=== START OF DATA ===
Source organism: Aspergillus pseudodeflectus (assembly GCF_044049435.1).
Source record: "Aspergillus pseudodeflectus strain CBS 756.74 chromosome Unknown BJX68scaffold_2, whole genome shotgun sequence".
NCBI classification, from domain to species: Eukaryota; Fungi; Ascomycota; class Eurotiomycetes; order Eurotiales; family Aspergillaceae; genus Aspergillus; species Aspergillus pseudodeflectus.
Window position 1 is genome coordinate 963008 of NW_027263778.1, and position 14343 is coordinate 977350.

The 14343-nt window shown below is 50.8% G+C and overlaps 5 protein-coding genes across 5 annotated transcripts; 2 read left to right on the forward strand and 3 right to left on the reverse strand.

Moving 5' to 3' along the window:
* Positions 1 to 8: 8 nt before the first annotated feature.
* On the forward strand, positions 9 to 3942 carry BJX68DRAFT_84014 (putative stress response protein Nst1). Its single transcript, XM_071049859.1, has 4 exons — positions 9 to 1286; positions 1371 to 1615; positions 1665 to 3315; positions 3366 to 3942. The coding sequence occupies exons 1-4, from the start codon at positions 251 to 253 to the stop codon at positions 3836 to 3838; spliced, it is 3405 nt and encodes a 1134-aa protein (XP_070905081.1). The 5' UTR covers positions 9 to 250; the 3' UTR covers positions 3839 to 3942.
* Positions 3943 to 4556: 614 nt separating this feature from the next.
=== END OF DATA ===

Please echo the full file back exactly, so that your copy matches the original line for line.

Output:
Source organism: Aspergillus pseudodeflectus (assembly GCF_044049435.1).
Source record: "Aspergillus pseudodeflectus strain CBS 756.74 chromosome Unknown BJX68scaffold_2, whole genome shotgun sequence".
NCBI classification, from domain to species: Eukaryota; Fungi; Ascomycota; class Eurotiomycetes; order Eurotiales; family Aspergillaceae; genus Aspergillus; species Aspergillus pseudodeflectus.
Window position 1 is genome coordinate 963008 of NW_027263778.1, and position 14343 is coordinate 977350.

The 14343-nt window shown below is 50.8% G+C and overlaps 5 protein-coding genes across 5 annotated transcripts; 2 read left to right on the forward strand and 3 right to left on the reverse strand.

Moving 5' to 3' along the window:
* Positions 1 to 8: 8 nt before the first annotated feature.
* On the forward strand, positions 9 to 3942 carry BJX68DRAFT_84014 (putative stress response protein Nst1). Its single transcript, XM_071049859.1, has 4 exons — positions 9 to 1286; positions 1371 to 1615; positions 1665 to 3315; positions 3366 to 3942. The coding sequence occupies exons 1-4, from the start codon at positions 251 to 253 to the stop codon at positions 3836 to 3838; spliced, it is 3405 nt and encodes a 1134-aa protein (XP_070905081.1). The 5' UTR covers positions 9 to 250; the 3' UTR covers positions 3839 to 3942.
* Positions 3943 to 4556: 614 nt separating this feature from the next.